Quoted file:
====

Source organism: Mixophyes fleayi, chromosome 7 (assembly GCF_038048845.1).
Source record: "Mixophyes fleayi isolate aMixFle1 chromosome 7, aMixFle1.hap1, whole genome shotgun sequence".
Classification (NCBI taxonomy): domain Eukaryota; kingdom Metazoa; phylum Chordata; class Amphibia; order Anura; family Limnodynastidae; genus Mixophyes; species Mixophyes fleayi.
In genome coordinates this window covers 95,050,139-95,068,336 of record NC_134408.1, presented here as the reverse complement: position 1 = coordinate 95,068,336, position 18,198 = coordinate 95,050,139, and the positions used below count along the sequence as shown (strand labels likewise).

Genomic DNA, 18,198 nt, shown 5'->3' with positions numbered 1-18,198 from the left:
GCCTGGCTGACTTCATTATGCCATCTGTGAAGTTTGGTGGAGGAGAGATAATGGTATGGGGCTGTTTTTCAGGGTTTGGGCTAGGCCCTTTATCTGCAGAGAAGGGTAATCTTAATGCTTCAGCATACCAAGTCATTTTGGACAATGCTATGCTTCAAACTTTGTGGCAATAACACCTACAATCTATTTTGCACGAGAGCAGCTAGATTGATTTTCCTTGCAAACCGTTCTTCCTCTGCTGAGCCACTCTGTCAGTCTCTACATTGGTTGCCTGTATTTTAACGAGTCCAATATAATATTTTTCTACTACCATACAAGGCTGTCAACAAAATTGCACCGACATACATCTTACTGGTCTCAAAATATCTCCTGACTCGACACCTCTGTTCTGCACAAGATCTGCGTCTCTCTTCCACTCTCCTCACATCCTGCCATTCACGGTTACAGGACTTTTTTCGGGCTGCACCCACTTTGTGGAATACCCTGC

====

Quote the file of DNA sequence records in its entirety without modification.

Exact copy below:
Source organism: Mixophyes fleayi, chromosome 7 (assembly GCF_038048845.1).
Source record: "Mixophyes fleayi isolate aMixFle1 chromosome 7, aMixFle1.hap1, whole genome shotgun sequence".
Classification (NCBI taxonomy): domain Eukaryota; kingdom Metazoa; phylum Chordata; class Amphibia; order Anura; family Limnodynastidae; genus Mixophyes; species Mixophyes fleayi.
In genome coordinates this window covers 95,050,139-95,068,336 of record NC_134408.1, presented here as the reverse complement: position 1 = coordinate 95,068,336, position 18,198 = coordinate 95,050,139, and the positions used below count along the sequence as shown (strand labels likewise).

Genomic DNA, 18,198 nt, shown 5'->3' with positions numbered 1-18,198 from the left:
GCCTGGCTGACTTCATTATGCCATCTGTGAAGTTTGGTGGAGGAGAGATAATGGTATGGGGCTGTTTTTCAGGGTTTGGGCTAGGCCCTTTATCTGCAGAGAAGGGTAATCTTAATGCTTCAGCATACCAAGTCATTTTGGACAATGCTATGCTTCAAACTTTGTGGCAATAACACCTACAATCTATTTTGCACGAGAGCAGCTAGATTGATTTTCCTTGCAAACCGTTCTTCCTCTGCTGAGCCACTCTGTCAGTCTCTACATTGGTTGCCTGTATTTTAACGAGTCCAATATAATATTTTTCTACTACCATACAAGGCTGTCAACAAAATTGCACCGACATACATCTTACTGGTCTCAAAATATCTCCTGACTCGACACCTCTGTTCTGCACAAGATCTGCGTCTCTCTTCCACTCTCCTCACATCCTGCCATTCACGGTTACAGGACTTTTTTCGGGCTGCACCCACTTTGTGGAATACCCTGC